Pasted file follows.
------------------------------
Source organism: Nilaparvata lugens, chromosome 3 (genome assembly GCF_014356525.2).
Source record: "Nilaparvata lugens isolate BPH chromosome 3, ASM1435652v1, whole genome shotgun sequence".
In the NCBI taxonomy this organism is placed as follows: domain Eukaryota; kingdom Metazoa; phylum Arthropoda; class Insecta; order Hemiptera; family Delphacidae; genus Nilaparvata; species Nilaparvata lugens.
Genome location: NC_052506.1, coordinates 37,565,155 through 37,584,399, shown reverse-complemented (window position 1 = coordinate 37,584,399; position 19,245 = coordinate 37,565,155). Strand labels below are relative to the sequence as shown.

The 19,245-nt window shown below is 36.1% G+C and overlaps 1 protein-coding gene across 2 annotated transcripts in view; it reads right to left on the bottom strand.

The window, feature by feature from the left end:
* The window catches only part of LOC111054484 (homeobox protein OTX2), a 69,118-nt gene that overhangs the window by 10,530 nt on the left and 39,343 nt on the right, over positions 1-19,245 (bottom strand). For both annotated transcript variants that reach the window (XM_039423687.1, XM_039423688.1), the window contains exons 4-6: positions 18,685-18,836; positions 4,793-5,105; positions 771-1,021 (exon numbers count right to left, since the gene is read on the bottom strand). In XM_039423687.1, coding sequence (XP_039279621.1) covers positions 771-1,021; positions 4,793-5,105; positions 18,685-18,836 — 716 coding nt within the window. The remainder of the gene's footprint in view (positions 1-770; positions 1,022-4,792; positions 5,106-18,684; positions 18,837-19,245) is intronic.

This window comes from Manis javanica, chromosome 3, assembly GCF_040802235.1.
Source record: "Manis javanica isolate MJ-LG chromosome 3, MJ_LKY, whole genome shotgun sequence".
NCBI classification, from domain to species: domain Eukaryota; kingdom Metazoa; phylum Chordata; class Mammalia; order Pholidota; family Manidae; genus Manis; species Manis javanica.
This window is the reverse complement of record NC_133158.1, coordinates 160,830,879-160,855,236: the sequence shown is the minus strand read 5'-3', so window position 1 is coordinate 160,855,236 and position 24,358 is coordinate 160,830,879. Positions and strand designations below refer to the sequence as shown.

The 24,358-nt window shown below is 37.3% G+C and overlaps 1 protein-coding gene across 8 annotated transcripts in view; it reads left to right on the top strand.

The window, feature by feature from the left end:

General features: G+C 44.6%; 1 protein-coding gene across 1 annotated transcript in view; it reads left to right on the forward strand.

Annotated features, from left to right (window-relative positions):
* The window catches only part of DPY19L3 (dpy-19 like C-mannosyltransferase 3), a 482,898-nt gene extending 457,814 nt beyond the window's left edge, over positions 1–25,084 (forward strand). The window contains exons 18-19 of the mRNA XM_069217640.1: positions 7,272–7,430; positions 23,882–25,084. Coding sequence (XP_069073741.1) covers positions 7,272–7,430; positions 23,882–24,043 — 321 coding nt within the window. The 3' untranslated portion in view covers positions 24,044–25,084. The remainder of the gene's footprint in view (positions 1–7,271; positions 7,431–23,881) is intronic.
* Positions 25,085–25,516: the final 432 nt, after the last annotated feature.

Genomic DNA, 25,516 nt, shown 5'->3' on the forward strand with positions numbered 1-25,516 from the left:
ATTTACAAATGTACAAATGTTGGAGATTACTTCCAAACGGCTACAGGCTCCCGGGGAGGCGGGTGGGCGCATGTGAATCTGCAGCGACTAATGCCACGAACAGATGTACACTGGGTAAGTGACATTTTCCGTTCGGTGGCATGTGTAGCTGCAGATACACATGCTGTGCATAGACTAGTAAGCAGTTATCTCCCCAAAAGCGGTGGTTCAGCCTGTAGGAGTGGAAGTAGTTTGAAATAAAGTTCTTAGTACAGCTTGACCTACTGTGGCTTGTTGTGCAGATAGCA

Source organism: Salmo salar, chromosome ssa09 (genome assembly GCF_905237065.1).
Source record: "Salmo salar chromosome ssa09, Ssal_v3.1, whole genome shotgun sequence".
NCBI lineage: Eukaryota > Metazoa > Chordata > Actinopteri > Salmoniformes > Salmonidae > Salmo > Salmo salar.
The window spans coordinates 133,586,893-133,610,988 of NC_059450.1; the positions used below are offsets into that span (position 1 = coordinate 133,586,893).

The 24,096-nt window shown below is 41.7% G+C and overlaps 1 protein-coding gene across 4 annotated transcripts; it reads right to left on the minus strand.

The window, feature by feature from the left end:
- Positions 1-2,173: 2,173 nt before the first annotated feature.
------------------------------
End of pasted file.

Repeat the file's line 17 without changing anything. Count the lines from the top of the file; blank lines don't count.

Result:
* Positions 25,085–25,516: the final 432 nt, after the last annotated feature.